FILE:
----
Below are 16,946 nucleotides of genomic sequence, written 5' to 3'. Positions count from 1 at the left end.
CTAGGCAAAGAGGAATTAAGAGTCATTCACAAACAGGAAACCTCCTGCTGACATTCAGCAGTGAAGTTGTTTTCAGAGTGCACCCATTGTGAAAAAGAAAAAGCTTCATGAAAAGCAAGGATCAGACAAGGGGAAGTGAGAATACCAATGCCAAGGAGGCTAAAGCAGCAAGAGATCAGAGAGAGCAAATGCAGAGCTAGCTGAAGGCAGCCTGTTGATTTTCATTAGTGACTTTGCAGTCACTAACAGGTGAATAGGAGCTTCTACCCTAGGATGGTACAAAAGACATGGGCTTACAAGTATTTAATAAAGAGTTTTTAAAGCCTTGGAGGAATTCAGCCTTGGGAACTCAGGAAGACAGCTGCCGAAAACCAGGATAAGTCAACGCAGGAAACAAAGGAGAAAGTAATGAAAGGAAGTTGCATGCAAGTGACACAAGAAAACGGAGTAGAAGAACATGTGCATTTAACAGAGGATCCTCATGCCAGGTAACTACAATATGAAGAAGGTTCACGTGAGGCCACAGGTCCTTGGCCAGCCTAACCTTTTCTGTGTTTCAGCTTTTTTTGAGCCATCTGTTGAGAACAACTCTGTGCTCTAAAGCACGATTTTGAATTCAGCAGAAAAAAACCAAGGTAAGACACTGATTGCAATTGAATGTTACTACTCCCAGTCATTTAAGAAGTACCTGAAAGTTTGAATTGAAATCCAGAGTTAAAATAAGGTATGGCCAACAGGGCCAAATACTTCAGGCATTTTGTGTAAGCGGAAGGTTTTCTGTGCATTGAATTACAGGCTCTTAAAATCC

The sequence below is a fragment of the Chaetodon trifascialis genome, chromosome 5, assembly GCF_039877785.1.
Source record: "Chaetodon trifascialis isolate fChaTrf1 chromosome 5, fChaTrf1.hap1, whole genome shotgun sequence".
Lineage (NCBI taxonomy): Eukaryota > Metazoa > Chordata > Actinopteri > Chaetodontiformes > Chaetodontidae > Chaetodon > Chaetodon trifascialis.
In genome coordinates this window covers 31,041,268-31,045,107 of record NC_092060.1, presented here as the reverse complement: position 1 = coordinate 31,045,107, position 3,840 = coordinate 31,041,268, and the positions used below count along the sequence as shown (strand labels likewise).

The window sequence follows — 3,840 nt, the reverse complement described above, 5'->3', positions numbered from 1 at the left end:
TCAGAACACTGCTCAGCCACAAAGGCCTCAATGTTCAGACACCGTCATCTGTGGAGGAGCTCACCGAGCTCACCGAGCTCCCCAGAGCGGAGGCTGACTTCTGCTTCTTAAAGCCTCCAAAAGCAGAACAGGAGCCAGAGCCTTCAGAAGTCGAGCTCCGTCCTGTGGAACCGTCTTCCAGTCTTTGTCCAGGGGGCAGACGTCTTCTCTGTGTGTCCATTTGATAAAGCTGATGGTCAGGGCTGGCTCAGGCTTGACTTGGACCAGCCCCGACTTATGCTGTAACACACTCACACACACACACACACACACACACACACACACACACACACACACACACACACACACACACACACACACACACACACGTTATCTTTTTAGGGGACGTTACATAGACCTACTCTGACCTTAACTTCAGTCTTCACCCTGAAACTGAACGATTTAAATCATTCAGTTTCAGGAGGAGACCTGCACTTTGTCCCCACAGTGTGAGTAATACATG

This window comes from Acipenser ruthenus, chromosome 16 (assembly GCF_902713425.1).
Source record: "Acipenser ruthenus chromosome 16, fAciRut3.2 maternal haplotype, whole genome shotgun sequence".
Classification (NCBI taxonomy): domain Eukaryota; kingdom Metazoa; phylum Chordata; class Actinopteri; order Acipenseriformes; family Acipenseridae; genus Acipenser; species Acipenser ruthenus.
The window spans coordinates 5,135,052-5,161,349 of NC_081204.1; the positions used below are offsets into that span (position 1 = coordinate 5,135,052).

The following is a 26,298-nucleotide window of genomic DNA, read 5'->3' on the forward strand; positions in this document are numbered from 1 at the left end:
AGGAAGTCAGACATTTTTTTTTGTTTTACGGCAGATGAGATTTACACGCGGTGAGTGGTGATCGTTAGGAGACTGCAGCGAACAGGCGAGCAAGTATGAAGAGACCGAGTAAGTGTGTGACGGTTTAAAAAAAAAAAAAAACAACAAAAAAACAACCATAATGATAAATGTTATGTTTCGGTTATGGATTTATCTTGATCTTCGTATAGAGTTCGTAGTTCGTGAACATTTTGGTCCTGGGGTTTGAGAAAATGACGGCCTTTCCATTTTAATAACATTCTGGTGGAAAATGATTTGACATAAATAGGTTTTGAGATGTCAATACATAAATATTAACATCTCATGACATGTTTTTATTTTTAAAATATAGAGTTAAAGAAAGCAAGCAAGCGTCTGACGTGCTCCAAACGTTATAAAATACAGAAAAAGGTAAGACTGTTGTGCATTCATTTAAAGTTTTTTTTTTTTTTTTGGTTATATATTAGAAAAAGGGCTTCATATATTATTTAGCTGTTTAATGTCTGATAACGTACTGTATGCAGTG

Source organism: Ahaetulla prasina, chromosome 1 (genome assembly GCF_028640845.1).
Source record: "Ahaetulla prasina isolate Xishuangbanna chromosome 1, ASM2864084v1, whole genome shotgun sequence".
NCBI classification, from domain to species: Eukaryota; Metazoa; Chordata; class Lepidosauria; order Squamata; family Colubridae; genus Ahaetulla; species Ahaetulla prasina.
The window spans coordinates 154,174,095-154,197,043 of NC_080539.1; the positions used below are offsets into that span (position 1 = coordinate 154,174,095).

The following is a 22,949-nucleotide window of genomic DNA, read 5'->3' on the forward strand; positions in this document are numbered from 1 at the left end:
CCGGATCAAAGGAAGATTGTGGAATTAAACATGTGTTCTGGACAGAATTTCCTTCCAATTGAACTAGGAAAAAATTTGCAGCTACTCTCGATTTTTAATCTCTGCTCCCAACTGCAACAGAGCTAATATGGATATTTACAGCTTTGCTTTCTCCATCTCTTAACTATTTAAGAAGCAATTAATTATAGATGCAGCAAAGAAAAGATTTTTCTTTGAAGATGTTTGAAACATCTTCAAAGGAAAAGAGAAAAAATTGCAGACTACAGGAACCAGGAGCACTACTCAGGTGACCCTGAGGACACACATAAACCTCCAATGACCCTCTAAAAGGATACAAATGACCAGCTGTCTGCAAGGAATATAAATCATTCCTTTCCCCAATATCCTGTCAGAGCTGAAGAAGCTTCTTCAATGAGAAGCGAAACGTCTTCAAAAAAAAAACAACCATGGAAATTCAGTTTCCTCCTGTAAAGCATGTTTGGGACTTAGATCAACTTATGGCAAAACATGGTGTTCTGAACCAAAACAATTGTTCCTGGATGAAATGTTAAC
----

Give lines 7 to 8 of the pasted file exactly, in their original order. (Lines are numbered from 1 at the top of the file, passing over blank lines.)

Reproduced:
The window sequence follows — 3,840 nt, the reverse complement described above, 5'->3', positions numbered from 1 at the left end:
TCAGAACACTGCTCAGCCACAAAGGCCTCAATGTTCAGACACCGTCATCTGTGGAGGAGCTCACCGAGCTCACCGAGCTCCCCAGAGCGGAGGCTGACTTCTGCTTCTTAAAGCCTCCAAAAGCAGAACAGGAGCCAGAGCCTTCAGAAGTCGAGCTCCGTCCTGTGGAACCGTCTTCCAGTCTTTGTCCAGGGGGCAGACGTCTTCTCTGTGTGTCCATTTGATAAAGCTGATGGTCAGGGCTGGCTCAGGCTTGACTTGGACCAGCCCCGACTTATGCTGTAACACACTCACACACACACACACACACACACACACACACACACACACACACACACACACACACACACACACACACACACACACACGTTATCTTTTTAGGGGACGTTACATAGACCTACTCTGACCTTAACTTCAGTCTTCACCCTGAAACTGAACGATTTAAATCATTCAGTTTCAGGAGGAGACCTGCACTTTGTCCCCACAGTGTGAGTAATACATG